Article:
Monday, July 18, 2011

A few thoughts on 'responsible' entertainment management

The concept of responsible entertainment is not a new one, indeed entertainment and morality have been uncomfortable ‘bed-fellows’ since the first stories were told and songs chanted that may have caused offence to particular audience members. More recently and particularly in the tourism field, the term ‘responsible’ has been given a largely environmental and sustainability remit. However, partly due to the complexity and breadth of the entertainment industry, the concept of responsibility requires a more expansive remit than what it is often associated with in the tourism industry in areas such as aviation, cruising and hotels.

Audiences interact with entertainment in three ways: via a media distribution channel (this covers all media, from paper based literature, to physical audio / visual media, broadcast media and the internet); by attending a live event where a performance is given; and by visiting a visitor attraction of any kind (including museums, theme parks, towers, shopping centres and sports stadiums). The complexity of the entertainment industry ensures that there are no hard and defined borders between these modes of entertainment delivery, in fact the very boundaries of these entertainment modes are blurred by such forms of entertainment as film that can be consumed as a media form and as a live event through cinema, and music festivals / sporting fixtures, which are both live events and visitor attractions. There are numerous other examples such as this, but the point being made by all of the above is that responsibility in relation to the entertainment industry needs to include the full remit of corporate social responsibility (CSR) in relation to the industry in its entirety.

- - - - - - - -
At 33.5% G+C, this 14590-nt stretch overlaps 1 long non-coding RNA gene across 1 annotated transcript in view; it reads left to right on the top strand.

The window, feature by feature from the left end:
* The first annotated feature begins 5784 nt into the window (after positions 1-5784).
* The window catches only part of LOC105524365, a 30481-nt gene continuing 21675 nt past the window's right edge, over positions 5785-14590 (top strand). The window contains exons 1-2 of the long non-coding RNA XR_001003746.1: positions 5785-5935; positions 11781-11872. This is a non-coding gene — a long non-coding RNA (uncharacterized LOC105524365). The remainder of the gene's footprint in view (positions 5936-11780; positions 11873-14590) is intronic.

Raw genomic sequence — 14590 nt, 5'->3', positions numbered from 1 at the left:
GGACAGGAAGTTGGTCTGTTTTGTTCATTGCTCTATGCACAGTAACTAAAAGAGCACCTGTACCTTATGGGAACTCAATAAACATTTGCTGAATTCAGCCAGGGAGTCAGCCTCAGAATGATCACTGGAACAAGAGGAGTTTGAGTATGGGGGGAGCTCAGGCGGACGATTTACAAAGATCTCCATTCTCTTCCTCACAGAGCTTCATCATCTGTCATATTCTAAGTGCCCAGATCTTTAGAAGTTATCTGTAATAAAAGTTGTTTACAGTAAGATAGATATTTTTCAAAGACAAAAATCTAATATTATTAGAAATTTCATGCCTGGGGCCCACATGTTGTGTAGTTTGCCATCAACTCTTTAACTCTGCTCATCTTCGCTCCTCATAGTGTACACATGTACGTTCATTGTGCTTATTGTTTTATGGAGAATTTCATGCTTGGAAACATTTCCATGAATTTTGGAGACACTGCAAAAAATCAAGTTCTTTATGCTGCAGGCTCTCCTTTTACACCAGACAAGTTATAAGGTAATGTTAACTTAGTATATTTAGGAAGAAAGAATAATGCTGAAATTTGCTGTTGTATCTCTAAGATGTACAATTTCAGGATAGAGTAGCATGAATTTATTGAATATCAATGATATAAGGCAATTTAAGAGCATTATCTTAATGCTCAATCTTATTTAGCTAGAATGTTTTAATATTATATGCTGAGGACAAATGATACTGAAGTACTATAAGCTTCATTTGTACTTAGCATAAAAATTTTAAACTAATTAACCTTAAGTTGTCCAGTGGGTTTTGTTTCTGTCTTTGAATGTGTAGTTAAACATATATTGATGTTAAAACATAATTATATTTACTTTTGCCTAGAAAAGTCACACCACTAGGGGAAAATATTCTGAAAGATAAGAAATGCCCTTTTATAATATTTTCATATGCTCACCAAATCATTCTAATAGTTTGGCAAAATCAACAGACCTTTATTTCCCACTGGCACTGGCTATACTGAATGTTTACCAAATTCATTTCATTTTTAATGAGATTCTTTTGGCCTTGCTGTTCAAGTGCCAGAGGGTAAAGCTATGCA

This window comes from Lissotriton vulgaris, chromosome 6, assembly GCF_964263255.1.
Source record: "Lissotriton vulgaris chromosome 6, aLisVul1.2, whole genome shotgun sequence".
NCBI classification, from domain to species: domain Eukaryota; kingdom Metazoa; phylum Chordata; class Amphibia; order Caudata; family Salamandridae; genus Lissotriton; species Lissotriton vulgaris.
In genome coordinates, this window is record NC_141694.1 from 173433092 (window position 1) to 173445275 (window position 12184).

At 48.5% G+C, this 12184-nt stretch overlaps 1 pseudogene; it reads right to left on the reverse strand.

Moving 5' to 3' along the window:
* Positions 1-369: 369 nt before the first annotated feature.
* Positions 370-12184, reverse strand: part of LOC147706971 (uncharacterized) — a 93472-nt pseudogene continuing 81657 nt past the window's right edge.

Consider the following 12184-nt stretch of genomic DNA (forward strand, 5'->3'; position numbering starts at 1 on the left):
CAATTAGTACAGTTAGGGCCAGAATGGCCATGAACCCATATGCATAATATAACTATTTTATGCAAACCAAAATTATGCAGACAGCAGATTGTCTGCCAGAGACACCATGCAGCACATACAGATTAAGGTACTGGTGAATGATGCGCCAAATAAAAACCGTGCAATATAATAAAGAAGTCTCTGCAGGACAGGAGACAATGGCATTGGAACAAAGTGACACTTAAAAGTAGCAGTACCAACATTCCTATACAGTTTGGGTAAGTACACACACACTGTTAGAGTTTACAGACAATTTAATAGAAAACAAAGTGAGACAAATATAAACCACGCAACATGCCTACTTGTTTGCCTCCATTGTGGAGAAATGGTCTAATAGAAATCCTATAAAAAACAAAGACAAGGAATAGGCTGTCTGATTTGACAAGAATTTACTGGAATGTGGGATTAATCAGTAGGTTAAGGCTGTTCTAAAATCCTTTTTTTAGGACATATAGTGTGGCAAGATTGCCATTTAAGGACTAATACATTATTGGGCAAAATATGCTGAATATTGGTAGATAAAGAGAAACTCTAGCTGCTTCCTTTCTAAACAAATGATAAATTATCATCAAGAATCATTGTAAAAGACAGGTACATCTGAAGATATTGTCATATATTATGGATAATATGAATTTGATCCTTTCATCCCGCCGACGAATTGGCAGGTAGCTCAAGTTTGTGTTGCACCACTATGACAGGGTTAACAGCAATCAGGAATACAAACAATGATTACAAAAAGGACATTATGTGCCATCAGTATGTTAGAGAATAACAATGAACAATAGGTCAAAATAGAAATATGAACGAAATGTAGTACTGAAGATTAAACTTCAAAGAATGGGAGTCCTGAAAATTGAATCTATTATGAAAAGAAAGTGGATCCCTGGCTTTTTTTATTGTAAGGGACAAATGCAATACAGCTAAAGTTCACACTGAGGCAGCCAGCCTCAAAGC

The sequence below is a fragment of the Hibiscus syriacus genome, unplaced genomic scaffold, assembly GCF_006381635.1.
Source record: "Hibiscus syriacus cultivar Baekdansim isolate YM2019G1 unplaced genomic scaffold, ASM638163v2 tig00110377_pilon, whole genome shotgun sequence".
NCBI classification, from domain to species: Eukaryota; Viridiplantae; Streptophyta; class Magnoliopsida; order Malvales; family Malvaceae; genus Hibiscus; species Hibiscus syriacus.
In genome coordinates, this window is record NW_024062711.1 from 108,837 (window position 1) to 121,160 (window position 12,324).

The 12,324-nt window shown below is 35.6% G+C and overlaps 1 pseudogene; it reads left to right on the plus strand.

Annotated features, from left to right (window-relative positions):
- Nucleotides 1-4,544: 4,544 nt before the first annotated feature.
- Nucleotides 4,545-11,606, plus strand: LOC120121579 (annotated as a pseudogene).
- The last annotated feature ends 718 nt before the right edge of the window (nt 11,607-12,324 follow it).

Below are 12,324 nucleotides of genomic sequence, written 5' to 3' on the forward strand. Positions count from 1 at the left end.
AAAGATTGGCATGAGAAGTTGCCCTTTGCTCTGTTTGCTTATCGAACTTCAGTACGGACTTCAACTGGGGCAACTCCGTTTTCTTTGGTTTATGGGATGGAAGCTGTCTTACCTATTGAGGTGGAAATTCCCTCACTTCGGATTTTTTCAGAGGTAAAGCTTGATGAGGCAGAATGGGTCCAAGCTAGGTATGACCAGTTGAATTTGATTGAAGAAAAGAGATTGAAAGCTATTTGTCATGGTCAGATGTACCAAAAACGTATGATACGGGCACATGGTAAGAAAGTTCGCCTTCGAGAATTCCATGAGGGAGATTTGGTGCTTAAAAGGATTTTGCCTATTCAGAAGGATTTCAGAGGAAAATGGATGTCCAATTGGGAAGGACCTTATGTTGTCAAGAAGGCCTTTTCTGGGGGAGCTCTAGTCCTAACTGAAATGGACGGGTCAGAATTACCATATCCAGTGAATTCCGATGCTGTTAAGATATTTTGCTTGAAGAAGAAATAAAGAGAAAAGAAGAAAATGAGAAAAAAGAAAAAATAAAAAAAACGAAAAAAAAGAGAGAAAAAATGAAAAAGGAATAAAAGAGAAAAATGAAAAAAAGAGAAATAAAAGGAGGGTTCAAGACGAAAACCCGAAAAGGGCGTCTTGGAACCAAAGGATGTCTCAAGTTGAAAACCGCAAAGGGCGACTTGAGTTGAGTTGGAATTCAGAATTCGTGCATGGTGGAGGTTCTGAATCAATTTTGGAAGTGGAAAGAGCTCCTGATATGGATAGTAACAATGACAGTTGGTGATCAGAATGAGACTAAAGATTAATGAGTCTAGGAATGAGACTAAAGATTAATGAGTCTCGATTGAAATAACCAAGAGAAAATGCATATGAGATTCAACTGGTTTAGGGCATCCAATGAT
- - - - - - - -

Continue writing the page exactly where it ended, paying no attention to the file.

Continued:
Corporate social responsibility is a term that is used to define how a business integrates, measures and regulates itself in relation to its compliance with both society’s moral code and the law in the way that it operates, including it’s supply chain, operations, promotion and outputs. Responsible entertainment management is a concept that should include (but is not limited to) the following: the product supply chain, including production and sub-contracted labour; the environment and sustainability; audience and visitor safety; and responsible product output, including intangibles such as advertising, music and film, and tangibles such as food and alcohol.

This is a subject that requires a good deal of attention, and is one that I shall be covering in detail my next text book, 'Entertainment Management: Towards Best Practice', due out in 2012, which I will be both contributing to and editing along with my colleague Dr. Ben Walmsley.